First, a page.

Forensics Daily #3

Q: what do we do with unknown or unidentified remains from the morgue, or those excavated from exhumation?
A: we clean them by a process called maceration. When forensic anthropologists come into the scene,these remains are most likely in advanced decomposition stage (usually most of the soft tissues are gone), we need to clean the remaining attached soft tissues before doing examination or identification. This process is called maceration (which is no different than the maceration we know in food preparation- sorry if I just ruined your meals :(. #sorrynotsorry ) anyways, these usually can be done by either having forensic anthropologists handpick the attached tissues with tweezers or other tools. They have to be careful that the tools may leave marks on the bones. They have to remove as many soft tissues as they can during this process. This process usually starts by dismembering the remains. Or, we can ask our lovely bugs friends- beetles for help by inviting them to this feast. They will usually focus on the tissues only without damaging the bones. After all of these are done, bones are being boiled in a big pot filled with detergent like bleach, soap and water. Cook the bones for a while, and drained it. In research institutes or in morgues, these cleaned bones will be stored in a long shoe box for storage until someone can give them a positive identification, or reclaim them.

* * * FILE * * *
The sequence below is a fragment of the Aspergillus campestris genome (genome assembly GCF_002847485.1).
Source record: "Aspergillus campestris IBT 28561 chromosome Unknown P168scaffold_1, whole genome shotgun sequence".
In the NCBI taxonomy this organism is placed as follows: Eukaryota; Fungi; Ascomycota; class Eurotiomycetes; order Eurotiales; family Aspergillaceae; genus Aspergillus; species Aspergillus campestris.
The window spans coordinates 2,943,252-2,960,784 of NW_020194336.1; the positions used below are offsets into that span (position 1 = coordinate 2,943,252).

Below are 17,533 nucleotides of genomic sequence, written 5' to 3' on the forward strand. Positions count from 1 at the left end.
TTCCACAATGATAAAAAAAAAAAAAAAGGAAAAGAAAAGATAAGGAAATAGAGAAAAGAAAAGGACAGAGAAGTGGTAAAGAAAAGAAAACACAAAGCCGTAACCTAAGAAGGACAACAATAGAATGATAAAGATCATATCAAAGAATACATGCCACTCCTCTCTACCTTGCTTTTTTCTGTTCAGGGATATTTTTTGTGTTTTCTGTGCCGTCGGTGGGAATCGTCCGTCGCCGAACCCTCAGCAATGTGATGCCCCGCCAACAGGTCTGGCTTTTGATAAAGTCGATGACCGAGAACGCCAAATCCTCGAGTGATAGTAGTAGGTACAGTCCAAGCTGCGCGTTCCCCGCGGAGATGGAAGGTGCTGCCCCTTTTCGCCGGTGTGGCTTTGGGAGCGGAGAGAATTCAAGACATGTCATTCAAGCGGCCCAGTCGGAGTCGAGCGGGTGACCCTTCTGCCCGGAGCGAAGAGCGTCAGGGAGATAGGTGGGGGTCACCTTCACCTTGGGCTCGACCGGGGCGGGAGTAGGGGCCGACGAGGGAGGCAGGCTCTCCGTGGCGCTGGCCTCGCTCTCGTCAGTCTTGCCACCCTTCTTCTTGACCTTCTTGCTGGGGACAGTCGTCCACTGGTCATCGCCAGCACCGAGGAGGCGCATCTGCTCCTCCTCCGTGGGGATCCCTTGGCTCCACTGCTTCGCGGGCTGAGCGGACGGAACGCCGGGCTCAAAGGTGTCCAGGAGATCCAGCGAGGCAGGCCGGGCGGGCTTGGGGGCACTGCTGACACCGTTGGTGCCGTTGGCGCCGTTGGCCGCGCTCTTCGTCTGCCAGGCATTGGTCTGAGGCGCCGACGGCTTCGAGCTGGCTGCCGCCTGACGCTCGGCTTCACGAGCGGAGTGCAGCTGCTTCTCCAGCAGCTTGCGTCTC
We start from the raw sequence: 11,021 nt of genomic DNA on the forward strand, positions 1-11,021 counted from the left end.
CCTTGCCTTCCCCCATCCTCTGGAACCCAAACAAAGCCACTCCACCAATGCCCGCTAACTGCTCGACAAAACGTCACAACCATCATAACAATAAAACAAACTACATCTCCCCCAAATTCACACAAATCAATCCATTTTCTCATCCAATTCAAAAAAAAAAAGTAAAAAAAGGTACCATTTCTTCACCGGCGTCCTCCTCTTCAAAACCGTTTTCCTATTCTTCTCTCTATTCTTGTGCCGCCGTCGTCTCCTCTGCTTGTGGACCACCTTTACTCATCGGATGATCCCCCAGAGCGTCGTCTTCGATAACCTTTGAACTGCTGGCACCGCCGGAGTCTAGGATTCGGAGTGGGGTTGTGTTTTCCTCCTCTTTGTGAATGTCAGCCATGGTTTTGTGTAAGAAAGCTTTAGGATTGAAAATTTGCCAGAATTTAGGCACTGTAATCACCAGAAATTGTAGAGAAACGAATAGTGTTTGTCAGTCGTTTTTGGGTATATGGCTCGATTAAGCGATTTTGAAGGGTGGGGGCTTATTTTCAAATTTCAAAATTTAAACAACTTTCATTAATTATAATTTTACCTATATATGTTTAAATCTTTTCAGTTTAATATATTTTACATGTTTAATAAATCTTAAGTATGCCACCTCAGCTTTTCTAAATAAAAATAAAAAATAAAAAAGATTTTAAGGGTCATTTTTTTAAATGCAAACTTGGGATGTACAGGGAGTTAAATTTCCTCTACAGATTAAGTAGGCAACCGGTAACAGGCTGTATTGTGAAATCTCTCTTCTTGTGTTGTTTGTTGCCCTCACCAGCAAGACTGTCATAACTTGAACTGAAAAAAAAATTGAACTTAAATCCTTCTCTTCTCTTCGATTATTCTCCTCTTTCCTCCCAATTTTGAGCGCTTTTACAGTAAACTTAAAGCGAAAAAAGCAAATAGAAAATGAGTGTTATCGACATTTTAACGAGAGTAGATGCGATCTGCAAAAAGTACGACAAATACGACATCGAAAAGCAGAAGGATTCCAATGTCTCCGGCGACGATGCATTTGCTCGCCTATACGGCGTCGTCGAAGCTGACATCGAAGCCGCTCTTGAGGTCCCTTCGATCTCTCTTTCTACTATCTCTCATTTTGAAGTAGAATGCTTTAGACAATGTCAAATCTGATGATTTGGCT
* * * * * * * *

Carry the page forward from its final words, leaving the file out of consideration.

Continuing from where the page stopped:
Last thought: can u imagine we all can reduce into a size of a shoe box only at the end of the day? Sighhh…

Forensics Daily

Q: can you tell where a person comes from by a single tooth?
A: yes, and that’s the isotope analysis we are talking about. Everything in our daily life has varies amount of elements, such as oxygen deposited in it. These isotopes are usually collected by our bones and enamel(the hardest inorganic substance of the outermost layer of a tooth). These collected isotopes are formed in stages of life. For children, the enamel formed will not change for the first few years, which provides a safe storage of isotopes. The most favorite geological isotope analysis is by using the variation of strontium levels in the environment. In other words, if the strontium isotope collected from the enamel matches a specific isotope rating/reading from a geological area, it is more likely the person( the owner of the tooth) spent some time in that area.Likewise, the humidity of an area will also affect the level of oxygen isotope. This may also give us some clues on the atmospheric condition of the person lives/lived in. Other than location, it is also possible to collect info about diets, may be lifestyle too!

Read more: http://archive.archaeology.org/0705/abstracts/isotopes.html